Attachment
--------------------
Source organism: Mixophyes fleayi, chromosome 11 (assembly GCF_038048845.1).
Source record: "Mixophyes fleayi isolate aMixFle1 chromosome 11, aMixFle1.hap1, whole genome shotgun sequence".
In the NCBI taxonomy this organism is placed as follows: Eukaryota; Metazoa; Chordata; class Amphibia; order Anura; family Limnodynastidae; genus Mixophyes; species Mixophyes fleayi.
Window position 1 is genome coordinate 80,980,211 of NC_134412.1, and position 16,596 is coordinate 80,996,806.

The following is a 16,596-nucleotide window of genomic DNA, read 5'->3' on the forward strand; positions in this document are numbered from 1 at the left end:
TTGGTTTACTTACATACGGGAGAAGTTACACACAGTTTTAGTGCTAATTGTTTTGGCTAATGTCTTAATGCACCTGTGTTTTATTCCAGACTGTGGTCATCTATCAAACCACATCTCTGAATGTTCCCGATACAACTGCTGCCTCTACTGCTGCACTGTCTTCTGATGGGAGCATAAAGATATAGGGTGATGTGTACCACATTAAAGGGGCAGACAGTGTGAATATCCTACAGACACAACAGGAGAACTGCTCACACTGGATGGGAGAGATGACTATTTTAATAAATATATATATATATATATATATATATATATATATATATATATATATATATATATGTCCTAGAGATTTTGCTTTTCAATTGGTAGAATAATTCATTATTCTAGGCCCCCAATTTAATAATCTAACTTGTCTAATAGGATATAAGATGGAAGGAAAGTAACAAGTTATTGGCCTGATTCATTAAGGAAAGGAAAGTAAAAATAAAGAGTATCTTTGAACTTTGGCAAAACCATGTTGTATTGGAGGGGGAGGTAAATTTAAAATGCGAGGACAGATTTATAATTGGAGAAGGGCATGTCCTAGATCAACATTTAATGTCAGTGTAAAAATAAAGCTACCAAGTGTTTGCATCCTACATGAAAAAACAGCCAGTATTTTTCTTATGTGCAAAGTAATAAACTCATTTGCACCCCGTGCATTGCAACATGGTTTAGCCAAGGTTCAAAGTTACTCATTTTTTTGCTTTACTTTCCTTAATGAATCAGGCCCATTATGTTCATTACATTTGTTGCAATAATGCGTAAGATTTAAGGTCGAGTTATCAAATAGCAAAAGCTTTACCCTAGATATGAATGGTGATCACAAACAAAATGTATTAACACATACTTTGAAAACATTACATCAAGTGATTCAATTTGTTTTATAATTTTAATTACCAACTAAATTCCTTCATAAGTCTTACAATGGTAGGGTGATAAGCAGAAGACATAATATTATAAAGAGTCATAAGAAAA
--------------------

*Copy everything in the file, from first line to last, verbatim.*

Source organism: Mixophyes fleayi, chromosome 11 (assembly GCF_038048845.1).
Source record: "Mixophyes fleayi isolate aMixFle1 chromosome 11, aMixFle1.hap1, whole genome shotgun sequence".
In the NCBI taxonomy this organism is placed as follows: Eukaryota; Metazoa; Chordata; class Amphibia; order Anura; family Limnodynastidae; genus Mixophyes; species Mixophyes fleayi.
Window position 1 is genome coordinate 80,980,211 of NC_134412.1, and position 16,596 is coordinate 80,996,806.

The following is a 16,596-nucleotide window of genomic DNA, read 5'->3' on the forward strand; positions in this document are numbered from 1 at the left end:
TTGGTTTACTTACATACGGGAGAAGTTACACACAGTTTTAGTGCTAATTGTTTTGGCTAATGTCTTAATGCACCTGTGTTTTATTCCAGACTGTGGTCATCTATCAAACCACATCTCTGAATGTTCCCGATACAACTGCTGCCTCTACTGCTGCACTGTCTTCTGATGGGAGCATAAAGATATAGGGTGATGTGTACCACATTAAAGGGGCAGACAGTGTGAATATCCTACAGACACAACAGGAGAACTGCTCACACTGGATGGGAGAGATGACTATTTTAATAAATATATATATATATATATATATATATATATATATATATATATATATATATATATGTCCTAGAGATTTTGCTTTTCAATTGGTAGAATAATTCATTATTCTAGGCCCCCAATTTAATAATCTAACTTGTCTAATAGGATATAAGATGGAAGGAAAGTAACAAGTTATTGGCCTGATTCATTAAGGAAAGGAAAGTAAAAATAAAGAGTATCTTTGAACTTTGGCAAAACCATGTTGTATTGGAGGGGGAGGTAAATTTAAAATGCGAGGACAGATTTATAATTGGAGAAGGGCATGTCCTAGATCAACATTTAATGTCAGTGTAAAAATAAAGCTACCAAGTGTTTGCATCCTACATGAAAAAACAGCCAGTATTTTTCTTATGTGCAAAGTAATAAACTCATTTGCACCCCGTGCATTGCAACATGGTTTAGCCAAGGTTCAAAGTTACTCATTTTTTTGCTTTACTTTCCTTAATGAATCAGGCCCATTATGTTCATTACATTTGTTGCAATAATGCGTAAGATTTAAGGTCGAGTTATCAAATAGCAAAAGCTTTACCCTAGATATGAATGGTGATCACAAACAAAATGTATTAACACATACTTTGAAAACATTACATCAAGTGATTCAATTTGTTTTATAATTTTAATTACCAACTAAATTCCTTCATAAGTCTTACAATGGTAGGGTGATAAGCAGAAGACATAATATTATAAAGAGTCATAAGAAAA